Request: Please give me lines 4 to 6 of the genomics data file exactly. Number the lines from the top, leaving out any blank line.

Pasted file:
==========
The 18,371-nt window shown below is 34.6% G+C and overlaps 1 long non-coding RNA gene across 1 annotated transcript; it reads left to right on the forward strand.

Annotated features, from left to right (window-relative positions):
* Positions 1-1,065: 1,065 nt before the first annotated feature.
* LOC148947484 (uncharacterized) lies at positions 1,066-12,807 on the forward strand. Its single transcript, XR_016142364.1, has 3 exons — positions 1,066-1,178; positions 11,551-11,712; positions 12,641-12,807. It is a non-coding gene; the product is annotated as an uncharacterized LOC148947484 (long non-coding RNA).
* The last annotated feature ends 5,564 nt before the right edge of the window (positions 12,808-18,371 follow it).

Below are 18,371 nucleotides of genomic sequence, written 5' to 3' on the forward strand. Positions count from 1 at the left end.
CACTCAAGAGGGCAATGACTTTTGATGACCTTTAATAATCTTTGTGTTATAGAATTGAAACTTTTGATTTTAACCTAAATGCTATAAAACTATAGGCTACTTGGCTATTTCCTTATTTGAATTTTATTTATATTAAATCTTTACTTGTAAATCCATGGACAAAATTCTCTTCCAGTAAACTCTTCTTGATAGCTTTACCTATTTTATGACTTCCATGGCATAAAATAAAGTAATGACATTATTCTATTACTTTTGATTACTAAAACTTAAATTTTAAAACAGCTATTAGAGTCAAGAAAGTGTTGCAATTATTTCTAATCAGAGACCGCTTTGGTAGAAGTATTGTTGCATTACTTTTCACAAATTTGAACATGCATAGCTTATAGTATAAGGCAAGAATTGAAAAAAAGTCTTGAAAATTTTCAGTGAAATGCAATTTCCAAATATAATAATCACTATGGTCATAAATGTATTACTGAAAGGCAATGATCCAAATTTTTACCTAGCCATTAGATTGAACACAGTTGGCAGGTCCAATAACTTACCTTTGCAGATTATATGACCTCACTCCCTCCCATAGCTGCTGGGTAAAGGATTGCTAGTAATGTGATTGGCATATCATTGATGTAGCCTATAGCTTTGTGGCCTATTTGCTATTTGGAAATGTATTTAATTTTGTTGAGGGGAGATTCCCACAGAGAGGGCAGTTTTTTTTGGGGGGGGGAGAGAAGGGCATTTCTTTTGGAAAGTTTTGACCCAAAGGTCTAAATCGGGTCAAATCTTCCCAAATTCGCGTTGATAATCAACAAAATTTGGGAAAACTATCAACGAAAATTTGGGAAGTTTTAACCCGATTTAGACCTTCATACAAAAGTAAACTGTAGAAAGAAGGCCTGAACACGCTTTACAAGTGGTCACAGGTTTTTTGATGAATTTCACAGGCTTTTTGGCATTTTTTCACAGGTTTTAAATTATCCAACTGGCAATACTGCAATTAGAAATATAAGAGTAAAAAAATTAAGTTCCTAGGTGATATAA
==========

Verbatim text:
* LOC148947484 (uncharacterized) lies at positions 1,066-12,807 on the forward strand. Its single transcript, XR_016142364.1, has 3 exons — positions 1,066-1,178; positions 11,551-11,712; positions 12,641-12,807. It is a non-coding gene; the product is annotated as an uncharacterized LOC148947484 (long non-coding RNA).
* The last annotated feature ends 5,564 nt before the right edge of the window (positions 12,808-18,371 follow it).

Below are 18,371 nucleotides of genomic sequence, written 5' to 3' on the forward strand. Positions count from 1 at the left end.